CMSWire: How should organizations think about measuring employee experience? What should they do with those metrics once they’ve gathered them?

Sharifan: Understanding your employees and performing a temperature check of their satisfaction involves listening to them, really hearing what they have to say, and answering the questions they bring forward.

It’s important to have challenging conversations out in the open and to discuss questions or concerns at the leadership and management level.

We’ve seen some HR departments use Slack to poll company culture and conduct employee sentiment checks. For example, Trivago has a bot that sends weekly surveys to employees, promoting a frequent feedback cycle throughout the organization. The HR and organizational development teams review the answers quarterly and share reports with the whole company and address small concerns before they become large issues.

CMSWire: What more can organizations do to enable their employees to benefit from life-long learning? What are the benefits of investing in ongoing employee education and training for both an organization and its individual employees?

Sharifan: The number one characteristic I hire for on my team is eagerness to learn. I ask questions like “Are you a learner?” and “What have you learned recently?”

The world changes and evolves more quickly than ever before. I think organizations can help their employees by pushing them out of their comfort zones, such as providing stretch assignments that help deepen someone’s subject matter expertise.

Working in a different country, or even in a different building or on a different floor, will teach you something new. Develop your managers into coaches so you’re arming them with the knowledge and answers they need to respond to questions they face from employees.

CMSWire: What additional actions can organizations take to try to boost the health and happiness of their employees and to avoid burnout? What are the benefits of allowing staff time at work to focus on side projects or hobbies?

Sharifan: I believe an organization’s primary responsibility is to reduce and remove worries and distractions so employees have the greatest chance of successfully doing great work.

Paying employees a fair and equal wage, providing access to excellent healthcare for them and their families, creating an environment of dignity and respect in the workplace, where they can be their authentic selves, and providing clarity on a common goal are ways to increase engagement and create conditions for employees to increase their health and happiness.

Competing to provide every perk or concierge service to employees is not sustainable for an organization and research shows those things don’t fundamentally move the needle when it comes to employee health, happiness or engagement. Meaning and impact are the ways we avoid burnout.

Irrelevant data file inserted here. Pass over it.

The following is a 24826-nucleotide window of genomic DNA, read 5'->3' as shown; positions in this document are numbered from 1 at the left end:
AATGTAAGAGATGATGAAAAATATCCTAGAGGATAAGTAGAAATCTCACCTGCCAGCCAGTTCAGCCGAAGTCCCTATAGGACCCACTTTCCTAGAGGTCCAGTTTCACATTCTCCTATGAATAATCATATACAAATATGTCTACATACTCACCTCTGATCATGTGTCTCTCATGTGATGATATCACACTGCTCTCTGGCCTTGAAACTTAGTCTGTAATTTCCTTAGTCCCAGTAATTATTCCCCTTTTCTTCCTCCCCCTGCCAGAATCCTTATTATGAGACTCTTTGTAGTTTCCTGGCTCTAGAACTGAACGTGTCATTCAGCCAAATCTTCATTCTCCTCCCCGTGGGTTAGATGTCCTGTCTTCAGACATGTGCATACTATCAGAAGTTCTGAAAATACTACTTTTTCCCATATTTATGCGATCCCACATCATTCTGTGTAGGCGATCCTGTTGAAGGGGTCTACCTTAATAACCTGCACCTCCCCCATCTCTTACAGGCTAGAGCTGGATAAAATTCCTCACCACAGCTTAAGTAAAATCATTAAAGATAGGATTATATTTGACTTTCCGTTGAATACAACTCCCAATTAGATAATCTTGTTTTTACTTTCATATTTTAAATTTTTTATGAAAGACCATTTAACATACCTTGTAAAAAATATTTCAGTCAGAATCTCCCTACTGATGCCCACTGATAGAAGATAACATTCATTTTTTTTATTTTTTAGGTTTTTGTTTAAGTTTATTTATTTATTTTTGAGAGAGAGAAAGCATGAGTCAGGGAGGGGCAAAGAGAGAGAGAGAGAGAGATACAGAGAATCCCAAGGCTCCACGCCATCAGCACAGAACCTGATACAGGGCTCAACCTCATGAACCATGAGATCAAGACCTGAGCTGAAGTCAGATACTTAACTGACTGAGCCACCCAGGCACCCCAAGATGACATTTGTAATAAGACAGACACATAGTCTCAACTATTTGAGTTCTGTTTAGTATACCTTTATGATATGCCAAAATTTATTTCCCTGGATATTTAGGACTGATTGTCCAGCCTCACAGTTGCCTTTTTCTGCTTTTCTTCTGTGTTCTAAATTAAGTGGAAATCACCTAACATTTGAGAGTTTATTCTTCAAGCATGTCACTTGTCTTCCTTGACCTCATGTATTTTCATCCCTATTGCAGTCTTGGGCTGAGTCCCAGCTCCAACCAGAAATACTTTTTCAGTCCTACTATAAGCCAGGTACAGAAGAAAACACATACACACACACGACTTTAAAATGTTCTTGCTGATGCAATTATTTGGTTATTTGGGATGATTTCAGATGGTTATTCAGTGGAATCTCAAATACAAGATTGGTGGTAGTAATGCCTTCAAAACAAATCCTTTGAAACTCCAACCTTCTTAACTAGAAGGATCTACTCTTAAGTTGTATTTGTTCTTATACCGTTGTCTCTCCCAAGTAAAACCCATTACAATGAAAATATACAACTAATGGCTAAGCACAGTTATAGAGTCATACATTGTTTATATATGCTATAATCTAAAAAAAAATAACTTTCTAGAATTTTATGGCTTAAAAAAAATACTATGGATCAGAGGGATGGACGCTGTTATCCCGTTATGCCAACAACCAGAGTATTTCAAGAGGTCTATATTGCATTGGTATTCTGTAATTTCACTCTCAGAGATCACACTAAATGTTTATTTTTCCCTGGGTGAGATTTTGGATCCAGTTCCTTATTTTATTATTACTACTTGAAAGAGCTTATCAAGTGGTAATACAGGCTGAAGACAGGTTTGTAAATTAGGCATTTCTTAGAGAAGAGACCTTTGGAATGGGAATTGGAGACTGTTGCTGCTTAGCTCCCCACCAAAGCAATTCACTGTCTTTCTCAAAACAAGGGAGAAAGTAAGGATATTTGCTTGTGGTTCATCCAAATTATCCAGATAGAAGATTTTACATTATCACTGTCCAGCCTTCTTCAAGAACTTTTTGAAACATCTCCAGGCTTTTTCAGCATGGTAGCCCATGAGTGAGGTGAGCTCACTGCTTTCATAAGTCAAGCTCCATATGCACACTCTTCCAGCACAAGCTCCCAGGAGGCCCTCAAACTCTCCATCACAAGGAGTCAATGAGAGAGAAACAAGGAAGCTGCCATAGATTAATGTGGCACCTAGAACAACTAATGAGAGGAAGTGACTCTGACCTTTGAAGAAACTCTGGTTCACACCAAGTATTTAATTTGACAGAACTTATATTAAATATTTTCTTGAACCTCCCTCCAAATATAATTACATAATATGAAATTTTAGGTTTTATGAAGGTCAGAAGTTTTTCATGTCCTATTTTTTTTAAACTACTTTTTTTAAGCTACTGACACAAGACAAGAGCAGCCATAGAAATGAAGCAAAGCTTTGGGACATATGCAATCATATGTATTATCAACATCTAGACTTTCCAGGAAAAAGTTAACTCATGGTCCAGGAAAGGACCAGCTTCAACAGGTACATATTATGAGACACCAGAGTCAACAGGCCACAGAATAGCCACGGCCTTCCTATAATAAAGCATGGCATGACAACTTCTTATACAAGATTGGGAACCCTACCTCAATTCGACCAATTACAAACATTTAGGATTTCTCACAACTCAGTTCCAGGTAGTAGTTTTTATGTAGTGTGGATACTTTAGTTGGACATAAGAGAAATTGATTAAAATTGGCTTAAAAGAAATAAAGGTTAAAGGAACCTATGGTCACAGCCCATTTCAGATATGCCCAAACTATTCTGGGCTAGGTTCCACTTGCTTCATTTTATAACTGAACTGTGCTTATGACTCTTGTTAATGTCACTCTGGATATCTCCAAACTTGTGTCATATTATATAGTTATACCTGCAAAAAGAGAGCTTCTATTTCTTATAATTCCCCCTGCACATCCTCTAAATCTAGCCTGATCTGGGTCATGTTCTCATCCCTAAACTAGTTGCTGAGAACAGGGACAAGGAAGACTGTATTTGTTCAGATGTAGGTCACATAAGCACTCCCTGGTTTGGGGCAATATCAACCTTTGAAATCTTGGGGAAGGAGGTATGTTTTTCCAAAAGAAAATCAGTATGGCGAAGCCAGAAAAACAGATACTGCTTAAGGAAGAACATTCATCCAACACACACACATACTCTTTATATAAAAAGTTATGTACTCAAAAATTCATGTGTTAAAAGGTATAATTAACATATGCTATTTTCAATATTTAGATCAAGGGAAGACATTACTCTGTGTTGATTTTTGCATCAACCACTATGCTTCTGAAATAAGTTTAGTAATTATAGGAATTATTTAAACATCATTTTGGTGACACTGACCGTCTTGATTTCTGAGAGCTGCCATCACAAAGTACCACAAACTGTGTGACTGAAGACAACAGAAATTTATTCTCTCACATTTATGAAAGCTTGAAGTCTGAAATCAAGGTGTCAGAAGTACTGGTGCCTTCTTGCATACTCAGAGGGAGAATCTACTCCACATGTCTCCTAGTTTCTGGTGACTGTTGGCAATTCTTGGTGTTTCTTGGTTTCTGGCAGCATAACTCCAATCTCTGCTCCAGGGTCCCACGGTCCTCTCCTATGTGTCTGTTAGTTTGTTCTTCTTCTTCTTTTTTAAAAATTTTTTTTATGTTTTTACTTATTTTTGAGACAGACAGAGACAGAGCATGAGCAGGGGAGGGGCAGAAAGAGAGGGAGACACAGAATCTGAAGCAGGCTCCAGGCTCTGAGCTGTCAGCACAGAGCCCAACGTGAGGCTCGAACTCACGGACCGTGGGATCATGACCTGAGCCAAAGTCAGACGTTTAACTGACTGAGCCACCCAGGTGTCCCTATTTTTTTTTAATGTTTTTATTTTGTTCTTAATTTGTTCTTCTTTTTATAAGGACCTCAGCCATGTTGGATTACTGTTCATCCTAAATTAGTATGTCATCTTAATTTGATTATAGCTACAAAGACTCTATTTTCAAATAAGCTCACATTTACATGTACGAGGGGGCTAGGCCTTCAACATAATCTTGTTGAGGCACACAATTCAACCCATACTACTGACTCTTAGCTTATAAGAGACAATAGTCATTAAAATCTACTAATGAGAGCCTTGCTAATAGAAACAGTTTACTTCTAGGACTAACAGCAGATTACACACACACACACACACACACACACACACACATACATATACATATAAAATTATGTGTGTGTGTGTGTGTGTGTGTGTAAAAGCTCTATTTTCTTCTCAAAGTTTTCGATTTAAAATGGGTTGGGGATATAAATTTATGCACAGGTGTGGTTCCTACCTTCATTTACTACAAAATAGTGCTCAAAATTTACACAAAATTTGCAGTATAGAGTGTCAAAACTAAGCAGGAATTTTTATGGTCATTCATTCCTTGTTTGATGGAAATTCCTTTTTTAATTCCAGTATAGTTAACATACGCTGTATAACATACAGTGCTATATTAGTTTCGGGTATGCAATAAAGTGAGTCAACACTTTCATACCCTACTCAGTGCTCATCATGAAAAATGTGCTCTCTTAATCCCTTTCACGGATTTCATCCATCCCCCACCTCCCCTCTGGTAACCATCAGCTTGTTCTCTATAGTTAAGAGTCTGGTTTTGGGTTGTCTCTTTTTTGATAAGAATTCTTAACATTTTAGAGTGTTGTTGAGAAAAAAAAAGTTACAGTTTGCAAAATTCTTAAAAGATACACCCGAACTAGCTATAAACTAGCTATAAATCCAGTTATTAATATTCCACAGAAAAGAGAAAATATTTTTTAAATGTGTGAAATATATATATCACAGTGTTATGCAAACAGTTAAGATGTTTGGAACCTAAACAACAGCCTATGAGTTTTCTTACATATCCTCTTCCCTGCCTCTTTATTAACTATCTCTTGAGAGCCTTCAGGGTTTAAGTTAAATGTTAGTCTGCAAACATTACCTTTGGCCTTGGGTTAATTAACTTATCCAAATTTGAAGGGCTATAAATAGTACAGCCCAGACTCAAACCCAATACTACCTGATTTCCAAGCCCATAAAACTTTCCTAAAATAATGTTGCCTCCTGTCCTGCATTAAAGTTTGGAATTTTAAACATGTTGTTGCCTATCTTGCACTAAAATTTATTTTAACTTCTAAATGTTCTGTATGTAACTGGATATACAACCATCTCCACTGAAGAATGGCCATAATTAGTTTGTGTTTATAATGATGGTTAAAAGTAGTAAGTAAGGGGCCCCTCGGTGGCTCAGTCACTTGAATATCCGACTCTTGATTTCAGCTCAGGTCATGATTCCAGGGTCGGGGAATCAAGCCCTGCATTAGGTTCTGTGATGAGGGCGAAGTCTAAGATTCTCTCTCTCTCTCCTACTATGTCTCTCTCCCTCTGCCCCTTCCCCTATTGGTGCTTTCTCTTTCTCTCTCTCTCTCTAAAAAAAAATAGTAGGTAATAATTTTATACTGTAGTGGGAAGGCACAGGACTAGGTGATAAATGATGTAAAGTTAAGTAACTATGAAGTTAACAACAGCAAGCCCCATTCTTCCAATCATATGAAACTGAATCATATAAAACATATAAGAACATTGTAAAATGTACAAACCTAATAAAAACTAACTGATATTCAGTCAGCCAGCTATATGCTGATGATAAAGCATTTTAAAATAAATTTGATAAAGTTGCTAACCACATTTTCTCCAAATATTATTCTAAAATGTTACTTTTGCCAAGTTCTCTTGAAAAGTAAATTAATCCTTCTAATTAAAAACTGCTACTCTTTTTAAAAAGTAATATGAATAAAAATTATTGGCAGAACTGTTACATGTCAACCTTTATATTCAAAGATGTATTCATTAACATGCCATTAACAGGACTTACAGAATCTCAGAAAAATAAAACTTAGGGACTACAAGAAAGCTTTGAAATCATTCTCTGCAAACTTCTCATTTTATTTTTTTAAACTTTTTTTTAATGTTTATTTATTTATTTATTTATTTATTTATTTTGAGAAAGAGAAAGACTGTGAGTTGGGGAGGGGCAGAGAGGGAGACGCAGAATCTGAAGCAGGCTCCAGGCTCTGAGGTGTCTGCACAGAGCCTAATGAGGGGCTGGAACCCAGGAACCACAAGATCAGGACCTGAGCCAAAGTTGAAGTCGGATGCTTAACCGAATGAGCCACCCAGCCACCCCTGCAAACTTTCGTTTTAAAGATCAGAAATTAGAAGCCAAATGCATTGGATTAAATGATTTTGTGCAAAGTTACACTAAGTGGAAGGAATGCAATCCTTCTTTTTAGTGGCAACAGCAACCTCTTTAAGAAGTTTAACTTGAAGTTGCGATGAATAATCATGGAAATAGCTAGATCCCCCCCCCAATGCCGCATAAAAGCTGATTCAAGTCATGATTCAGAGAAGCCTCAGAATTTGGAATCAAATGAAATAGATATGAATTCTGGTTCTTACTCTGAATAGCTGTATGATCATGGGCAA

I’m a fan of folks taking time to work on side projects or hobbies. At Slack, we’ve offered professional and personal development dollars for employees for years. We encourage employees to do things like take an Italian class or — in my case — learn how to fly a plane. We believe it adds to the whole person and that whole person will be a better employee for the organization.

CMSWire: What first sparked your interest in flying and led to you getting your pilot’s license? What do you like so much about flying? Are there lessons you’ve learned as a pilot that would also apply to the business world?

Sharifan: I always call my pilot’s license my first advanced degree. I grew up fairly poor and never knew anyone who had their own plane or that getting your pilot’s license was a possibility.

I dated a guy in my early 20s who was a pilot and we flew a lot, so I decided I’d better take a 'right seat' class so I could land the plane if we were ever in an emergency situation. From that moment on, I fell in love with flying. It pushed my boundaries of what I thought I could do and what I was comfortable with, and it helped me develop a sense of calmness internally in the midst of chaos.

If we as HR professionals can bring opportunities like these to our employees by encouraging them to push their boundaries and strive for calmness in chaos, then we’ve done our job. Those are the invaluable life skills that can be applied both inside the office and outside of work.

If there is one lesson I’ve learned as a pilot that applies to my job, it would be the first lesson they teach you when learning to fly: the teacher takes you up and then turns off the engine.

All my instincts wanted to panic as I expected the plane to plummet to the ground, but instead it turns into a glider and it’s quiet and you have time to think through what your next steps are and to run through a check-list of what to do.

This is what we do as HR leaders every day at work. We make a decision and decide whether we are going to panic, or stay calm and guide the team safely to the ground.

Learn more about the Digital Workplace Experience.